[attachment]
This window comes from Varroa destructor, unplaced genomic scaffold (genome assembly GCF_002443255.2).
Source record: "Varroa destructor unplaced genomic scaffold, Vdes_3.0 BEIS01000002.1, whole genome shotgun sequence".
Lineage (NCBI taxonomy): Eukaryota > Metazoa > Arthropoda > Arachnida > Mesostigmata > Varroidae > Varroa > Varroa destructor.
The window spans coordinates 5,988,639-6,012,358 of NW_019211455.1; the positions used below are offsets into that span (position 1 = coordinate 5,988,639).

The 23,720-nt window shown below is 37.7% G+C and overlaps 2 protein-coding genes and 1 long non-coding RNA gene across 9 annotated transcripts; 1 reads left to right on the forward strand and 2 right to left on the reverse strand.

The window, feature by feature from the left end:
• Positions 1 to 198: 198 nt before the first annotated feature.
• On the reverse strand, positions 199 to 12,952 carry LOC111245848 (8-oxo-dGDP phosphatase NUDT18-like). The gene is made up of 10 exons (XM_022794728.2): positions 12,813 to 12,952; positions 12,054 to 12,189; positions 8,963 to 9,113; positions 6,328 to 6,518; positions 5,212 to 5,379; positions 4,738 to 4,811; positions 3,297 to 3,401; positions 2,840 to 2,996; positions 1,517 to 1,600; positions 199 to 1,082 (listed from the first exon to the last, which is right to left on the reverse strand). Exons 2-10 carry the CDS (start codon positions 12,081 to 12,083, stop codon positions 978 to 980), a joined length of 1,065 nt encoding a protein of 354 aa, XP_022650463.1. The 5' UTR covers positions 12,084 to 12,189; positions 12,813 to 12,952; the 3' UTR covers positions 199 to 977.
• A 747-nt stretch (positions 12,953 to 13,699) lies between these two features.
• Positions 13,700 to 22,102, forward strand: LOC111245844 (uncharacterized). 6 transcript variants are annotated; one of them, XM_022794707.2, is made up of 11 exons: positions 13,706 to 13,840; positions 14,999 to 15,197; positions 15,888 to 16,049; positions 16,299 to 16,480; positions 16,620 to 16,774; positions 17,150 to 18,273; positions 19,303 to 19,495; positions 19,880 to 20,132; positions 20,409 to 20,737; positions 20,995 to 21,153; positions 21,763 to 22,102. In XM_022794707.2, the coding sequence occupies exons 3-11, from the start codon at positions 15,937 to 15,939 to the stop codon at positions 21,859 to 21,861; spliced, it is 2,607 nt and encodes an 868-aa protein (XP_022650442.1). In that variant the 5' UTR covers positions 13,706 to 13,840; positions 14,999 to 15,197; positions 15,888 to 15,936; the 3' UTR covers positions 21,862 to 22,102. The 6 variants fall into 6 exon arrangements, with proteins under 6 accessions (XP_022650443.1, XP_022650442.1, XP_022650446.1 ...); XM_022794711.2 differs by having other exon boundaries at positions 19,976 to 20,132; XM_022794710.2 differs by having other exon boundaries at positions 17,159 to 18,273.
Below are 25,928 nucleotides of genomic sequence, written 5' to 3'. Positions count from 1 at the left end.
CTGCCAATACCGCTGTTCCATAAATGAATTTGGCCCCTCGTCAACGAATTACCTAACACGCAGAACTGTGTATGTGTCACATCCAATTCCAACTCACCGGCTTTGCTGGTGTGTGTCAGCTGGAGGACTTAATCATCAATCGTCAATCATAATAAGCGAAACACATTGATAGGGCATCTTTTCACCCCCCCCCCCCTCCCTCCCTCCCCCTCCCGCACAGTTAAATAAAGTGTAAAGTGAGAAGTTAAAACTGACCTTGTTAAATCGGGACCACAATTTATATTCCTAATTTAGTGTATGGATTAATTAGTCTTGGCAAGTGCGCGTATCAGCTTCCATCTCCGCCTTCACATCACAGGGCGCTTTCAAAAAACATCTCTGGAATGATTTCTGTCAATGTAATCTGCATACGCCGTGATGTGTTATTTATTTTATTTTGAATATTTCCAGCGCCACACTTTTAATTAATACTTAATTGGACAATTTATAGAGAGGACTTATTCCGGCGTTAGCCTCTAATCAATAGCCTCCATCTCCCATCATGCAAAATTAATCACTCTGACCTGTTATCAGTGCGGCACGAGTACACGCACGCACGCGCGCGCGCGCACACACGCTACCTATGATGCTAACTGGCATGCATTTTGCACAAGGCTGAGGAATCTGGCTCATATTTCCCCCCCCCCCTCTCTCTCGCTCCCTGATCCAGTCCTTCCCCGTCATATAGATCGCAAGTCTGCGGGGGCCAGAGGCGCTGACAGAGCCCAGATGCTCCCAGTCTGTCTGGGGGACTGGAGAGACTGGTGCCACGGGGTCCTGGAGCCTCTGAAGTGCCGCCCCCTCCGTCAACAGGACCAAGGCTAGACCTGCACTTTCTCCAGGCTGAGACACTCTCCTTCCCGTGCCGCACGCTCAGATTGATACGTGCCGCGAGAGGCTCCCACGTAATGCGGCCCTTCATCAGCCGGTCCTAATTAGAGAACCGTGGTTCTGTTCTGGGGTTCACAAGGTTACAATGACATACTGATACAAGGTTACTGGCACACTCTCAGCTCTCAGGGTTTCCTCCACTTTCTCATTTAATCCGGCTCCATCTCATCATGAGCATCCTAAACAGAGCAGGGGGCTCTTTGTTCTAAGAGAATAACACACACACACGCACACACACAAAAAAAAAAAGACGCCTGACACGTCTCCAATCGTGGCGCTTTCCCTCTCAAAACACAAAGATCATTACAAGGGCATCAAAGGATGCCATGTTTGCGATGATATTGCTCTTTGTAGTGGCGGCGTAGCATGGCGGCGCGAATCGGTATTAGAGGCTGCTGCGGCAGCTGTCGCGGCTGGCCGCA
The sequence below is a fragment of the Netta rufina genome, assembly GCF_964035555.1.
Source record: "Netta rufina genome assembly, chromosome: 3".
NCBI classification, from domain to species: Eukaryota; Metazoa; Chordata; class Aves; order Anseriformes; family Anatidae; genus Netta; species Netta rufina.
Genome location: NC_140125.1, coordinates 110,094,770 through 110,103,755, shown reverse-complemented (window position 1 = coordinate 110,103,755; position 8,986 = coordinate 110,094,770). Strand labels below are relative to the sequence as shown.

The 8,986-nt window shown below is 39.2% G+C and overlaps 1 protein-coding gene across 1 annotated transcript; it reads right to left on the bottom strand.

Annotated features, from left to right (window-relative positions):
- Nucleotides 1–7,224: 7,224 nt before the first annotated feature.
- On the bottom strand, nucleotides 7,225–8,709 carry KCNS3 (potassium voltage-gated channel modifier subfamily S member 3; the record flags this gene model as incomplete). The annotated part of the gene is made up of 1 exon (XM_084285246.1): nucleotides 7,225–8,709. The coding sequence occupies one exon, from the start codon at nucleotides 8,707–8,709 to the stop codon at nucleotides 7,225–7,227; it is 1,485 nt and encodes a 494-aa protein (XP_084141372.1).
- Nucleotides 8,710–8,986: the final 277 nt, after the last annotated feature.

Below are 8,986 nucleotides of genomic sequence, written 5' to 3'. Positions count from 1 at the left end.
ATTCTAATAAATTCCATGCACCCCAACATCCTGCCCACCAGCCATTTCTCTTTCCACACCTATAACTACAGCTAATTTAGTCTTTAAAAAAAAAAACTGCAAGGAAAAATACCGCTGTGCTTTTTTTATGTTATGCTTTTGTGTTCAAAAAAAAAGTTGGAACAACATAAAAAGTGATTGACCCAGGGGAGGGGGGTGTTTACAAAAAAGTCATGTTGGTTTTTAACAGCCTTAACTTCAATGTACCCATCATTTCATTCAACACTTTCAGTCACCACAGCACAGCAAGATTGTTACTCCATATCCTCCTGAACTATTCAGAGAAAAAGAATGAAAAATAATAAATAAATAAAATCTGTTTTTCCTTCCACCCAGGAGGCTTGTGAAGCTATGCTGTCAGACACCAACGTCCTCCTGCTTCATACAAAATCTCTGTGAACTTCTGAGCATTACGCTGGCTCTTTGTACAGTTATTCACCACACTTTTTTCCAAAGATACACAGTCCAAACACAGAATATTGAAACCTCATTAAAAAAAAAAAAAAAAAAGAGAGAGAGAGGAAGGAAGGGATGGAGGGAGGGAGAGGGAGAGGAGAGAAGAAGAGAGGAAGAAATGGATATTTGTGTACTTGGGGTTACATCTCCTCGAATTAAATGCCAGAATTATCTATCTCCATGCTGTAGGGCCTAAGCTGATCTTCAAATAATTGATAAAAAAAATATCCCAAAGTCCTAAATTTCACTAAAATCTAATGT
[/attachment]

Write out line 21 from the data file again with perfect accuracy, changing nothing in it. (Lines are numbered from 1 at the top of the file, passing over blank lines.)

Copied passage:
- Nucleotides 8,710–8,986: the final 277 nt, after the last annotated feature.